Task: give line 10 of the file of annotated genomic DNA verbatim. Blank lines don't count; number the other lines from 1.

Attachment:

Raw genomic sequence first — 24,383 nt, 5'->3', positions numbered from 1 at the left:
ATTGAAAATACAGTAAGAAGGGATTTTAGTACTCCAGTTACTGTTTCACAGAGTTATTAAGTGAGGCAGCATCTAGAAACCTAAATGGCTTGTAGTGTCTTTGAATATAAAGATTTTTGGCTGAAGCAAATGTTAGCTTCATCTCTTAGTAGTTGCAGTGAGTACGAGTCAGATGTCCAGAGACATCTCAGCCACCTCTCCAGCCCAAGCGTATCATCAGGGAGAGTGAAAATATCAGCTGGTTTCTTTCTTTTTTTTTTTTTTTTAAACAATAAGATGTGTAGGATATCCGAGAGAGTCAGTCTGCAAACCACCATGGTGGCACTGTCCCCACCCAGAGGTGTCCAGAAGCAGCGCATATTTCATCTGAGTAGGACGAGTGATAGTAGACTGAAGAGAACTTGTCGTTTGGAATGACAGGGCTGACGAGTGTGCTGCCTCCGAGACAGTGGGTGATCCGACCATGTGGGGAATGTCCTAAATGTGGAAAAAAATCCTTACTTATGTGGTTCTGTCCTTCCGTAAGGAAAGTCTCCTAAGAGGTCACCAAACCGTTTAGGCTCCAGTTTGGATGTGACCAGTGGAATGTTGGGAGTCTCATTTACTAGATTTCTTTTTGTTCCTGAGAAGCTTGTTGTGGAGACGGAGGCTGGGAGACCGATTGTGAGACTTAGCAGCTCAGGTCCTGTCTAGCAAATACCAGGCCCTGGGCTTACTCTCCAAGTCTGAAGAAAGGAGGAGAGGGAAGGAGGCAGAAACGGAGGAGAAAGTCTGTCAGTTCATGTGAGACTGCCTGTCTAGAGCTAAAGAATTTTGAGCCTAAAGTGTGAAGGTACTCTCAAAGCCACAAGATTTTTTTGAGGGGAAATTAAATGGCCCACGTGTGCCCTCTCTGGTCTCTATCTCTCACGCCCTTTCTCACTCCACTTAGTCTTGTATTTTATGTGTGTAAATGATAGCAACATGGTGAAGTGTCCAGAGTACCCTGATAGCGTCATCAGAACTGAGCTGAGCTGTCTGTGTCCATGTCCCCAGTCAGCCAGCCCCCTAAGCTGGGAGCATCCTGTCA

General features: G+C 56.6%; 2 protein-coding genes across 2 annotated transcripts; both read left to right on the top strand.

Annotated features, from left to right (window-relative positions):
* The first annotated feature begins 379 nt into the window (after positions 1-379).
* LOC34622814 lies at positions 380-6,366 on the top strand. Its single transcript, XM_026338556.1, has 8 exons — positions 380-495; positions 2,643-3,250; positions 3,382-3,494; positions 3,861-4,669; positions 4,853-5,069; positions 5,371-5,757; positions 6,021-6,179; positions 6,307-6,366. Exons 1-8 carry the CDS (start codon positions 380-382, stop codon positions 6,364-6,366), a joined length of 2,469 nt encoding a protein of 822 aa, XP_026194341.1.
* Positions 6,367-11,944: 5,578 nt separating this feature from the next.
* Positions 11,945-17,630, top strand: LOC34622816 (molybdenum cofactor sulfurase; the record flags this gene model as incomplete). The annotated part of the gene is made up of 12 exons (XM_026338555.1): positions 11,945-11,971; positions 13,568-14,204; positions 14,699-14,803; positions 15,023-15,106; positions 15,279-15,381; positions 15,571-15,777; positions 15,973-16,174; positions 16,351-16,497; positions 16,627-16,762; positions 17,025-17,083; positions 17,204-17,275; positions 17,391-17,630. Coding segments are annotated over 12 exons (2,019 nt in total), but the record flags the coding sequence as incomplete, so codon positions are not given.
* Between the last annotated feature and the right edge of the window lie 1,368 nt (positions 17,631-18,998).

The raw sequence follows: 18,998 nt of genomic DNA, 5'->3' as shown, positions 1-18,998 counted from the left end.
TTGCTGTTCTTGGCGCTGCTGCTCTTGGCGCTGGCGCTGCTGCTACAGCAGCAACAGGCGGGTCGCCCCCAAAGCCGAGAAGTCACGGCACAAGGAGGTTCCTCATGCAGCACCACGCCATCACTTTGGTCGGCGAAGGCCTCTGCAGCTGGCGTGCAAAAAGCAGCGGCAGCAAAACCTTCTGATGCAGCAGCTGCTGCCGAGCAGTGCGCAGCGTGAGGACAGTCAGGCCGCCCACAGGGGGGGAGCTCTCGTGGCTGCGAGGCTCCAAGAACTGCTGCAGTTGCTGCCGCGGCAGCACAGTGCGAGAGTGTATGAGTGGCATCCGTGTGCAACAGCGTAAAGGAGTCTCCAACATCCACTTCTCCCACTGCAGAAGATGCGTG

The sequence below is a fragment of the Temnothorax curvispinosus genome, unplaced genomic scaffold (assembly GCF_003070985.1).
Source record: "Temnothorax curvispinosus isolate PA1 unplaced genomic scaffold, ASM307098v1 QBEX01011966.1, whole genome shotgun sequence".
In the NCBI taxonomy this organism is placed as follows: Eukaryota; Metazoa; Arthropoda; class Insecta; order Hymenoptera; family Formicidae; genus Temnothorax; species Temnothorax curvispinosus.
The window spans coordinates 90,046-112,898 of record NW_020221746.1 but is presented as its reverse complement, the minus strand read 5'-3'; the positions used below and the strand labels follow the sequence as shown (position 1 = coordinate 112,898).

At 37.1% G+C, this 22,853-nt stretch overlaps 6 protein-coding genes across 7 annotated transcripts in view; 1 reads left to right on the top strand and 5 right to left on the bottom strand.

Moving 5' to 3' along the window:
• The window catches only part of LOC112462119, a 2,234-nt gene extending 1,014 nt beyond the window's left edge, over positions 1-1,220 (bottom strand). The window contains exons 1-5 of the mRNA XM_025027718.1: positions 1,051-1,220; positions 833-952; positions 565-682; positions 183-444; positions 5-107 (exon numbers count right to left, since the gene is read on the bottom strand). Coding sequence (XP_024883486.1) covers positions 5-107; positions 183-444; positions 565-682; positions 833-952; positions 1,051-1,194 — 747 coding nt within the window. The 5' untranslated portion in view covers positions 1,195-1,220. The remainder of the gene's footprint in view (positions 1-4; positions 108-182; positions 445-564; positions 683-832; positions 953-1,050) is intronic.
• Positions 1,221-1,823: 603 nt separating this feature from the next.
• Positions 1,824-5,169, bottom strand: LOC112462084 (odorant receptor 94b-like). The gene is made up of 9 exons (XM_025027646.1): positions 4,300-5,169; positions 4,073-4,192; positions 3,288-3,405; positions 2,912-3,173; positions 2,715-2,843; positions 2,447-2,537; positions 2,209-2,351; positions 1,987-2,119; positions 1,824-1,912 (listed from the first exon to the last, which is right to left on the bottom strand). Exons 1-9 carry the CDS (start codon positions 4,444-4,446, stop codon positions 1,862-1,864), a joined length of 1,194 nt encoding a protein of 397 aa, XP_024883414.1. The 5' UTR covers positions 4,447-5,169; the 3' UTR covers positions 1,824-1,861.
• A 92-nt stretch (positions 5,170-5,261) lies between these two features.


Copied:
The raw sequence follows: 18,998 nt of genomic DNA, 5'->3' as shown, positions 1-18,998 counted from the left end.